Wood Energy offers the full range of Binder boilers, capable of burning either wood chips or pellets, with outputs ranging from 15 kW to 10 MW. The size of systems installed has increased with time as Wood Energy developed the expertise to handle large projects. At present the most popular size range is around 400 kW, and the largest installed is 3 MW. To date about 100 commercial boilers have been installed or are under contract in the UK and Ireland with a total heat capacity of 28 MW, more that one third of the total wood-heat capacity in the UK. In addition to this, over 100 domestic boilers have been installed.

Users include hospitals, schools, local authorities and national parks – and the boiler system for the National Assembly of Wales.

How users pay

The installation costs of wood heating systems vary from under £200/kW to about £400/kW, depending on the complexity and features of the installation; smaller systems cost more per kW than larger ones. Many users are able to claim a 30% grant under the DTI Low Carbon Building Programme, and businesses can often claim an Enhanced Capital Allowance, offsetting the cost of the boiler and its installation against tax.

Wood Energy has recently taken on its first customer under an energy supply contract, where they act as an Energy Service Company (ESCo). The customer pays Wood Energy for heat, and Wood Energy has the responsibility for managing the system and the wood-fuel supply.

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Training, support and quality control

Wood Energy currently offers a two year parts and labour warranty. All users are trained to ensure that they are able to carry out day-to-day operation of the boiler without any assistance from Wood Energy.

A full service is carried out at least once per year, and remote monitoring systems are now being introduced, which will help users monitor their equipment and also allow Wood Energy engineers to diagnose problems and make adjustments without even visiting the customer site in some cases, and be better prepared for the annual service visits.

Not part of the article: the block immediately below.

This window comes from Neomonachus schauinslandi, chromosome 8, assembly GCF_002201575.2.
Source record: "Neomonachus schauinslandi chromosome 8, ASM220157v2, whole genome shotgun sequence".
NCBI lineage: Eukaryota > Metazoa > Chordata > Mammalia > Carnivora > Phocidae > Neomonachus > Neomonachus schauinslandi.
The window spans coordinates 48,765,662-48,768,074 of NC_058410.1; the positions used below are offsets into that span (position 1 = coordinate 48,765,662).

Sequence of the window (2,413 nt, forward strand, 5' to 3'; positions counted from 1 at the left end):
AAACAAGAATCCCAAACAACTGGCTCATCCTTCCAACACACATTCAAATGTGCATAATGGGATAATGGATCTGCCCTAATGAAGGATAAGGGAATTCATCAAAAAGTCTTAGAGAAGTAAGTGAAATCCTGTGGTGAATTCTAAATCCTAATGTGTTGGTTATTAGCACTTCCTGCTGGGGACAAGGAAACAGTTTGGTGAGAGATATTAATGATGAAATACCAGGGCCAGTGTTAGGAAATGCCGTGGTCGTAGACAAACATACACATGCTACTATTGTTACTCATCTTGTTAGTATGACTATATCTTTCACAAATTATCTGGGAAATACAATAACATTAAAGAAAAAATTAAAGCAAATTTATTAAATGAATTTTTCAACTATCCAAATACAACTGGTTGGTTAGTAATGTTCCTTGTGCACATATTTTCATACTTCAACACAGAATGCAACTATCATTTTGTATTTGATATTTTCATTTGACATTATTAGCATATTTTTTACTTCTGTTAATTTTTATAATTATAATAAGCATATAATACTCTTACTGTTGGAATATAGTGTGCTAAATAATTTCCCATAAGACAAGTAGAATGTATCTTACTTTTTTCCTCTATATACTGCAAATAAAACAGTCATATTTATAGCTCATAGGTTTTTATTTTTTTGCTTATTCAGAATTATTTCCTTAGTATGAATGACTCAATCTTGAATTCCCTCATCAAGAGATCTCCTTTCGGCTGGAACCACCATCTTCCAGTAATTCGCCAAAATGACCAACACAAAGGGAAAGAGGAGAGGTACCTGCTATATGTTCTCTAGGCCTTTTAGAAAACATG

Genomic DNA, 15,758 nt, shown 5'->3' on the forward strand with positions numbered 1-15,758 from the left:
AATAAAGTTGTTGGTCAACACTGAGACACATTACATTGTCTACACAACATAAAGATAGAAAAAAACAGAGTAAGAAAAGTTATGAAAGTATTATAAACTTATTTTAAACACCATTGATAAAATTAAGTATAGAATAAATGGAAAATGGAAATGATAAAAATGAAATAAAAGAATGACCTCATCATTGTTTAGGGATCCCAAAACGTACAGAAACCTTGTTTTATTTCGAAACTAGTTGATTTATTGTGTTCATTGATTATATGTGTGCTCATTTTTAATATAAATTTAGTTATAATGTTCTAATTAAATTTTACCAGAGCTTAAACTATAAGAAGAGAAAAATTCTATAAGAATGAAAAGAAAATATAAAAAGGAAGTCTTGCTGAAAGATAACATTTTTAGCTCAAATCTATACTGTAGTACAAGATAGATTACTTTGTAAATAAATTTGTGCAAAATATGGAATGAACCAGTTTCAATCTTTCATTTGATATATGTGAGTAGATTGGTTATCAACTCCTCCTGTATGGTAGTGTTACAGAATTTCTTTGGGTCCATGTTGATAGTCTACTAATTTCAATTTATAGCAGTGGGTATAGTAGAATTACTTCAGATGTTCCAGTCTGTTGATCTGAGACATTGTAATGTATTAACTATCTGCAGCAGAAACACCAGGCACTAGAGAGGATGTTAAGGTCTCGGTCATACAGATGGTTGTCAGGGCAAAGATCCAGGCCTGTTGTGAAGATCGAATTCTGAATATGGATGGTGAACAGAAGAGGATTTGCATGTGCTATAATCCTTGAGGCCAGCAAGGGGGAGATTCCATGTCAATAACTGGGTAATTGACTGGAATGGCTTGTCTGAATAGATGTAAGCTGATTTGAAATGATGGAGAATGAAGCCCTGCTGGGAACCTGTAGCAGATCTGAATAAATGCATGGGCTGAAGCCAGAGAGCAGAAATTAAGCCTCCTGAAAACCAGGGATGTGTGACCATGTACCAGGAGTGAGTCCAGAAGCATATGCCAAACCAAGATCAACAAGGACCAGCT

Where customers require guaranteed heat supply (for instance hospitals and business operations) a backup boiler is always required, irrespective of the fuel used by the main boiler. When the main boil uses wood-fuel, the backup boiler will usually burn oil or gas. This has been done in about 40% of installations, although in practice the backup boilers have rarely been used.

 The company has encouraged the development of the wood fuel supply chain.


Environmental benefits

The work of Wood Energy brings significant environmental benefits. From monitoring at some sites, Wood Energy estimates that the current 28 MW installations are generating about 50 GWh/year of heat. Most of this replaces oil and gas, and thus avoids the emission of about 11,600 tonnes/year of CO2, along with other pollutants like SO2. About 17,500 tonnes/year of wood are used in the systems installed by Wood Energy. The development of the wood fuel supply chain to provide this fuel is creating jobs in production and supply businesses. It is also benefiting woodland by bringing it under regular management, thereby encouraging biodiversity.

Social benefits

The systems that Wood Energy has installed to date provide heat for a variety of users. The largest system is a 3 MW heating plant for greenhouses at a nursery, which is used for three or four months per year to extend the growing season. In 2006 Wood Energy installed the first system in the UK to generate process steam from wood-fuel, providing 1.65 MW at an animal feed mill. This type of system is used at nearly 100% capacity throughout the year (100% load factor), because of the constant process demand, and thus makes very efficient use of the boiler plant. Several woodfuelled boilers have been installed in new hospital buildings, where the load factor is still quite high at 35%, because of the heavy demand for hot water even in summer. A high-profile installation is the boiler system for the National Assembly of Wales, ’the Senedd‘, in Cardiff. Other users include schools, local authorities, national parks and community developments.

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Economic and employment benefits

The customers of Wood Energy benefit from the lower cost of wood-fuel compared to fossil fuels, typical costs of wood chip are currently less than 2p/kWh for wood compared with about 3-4p/kWh for gas and oil. For many this also leads to exemption from Climate Change Levy payments. The payback period will vary according to the size of the system, the local fuel cost and load factor. However, medium and large scale projects typically achieve payback periods of between 4 and 10 years before any grant support is taken into consideration.

Potential for growth and replication

The demand for wood-fuelled heating in the UK is high and is expected to continue to rise, due to demand for low-carbon technologies in new and refurbished buildings. In the short term the continuing availability of grants is important because of the higher capital costs for wood-fuelled boilers, but wood-fuel will become increasingly attractive without grants as the cost of alternatives increase.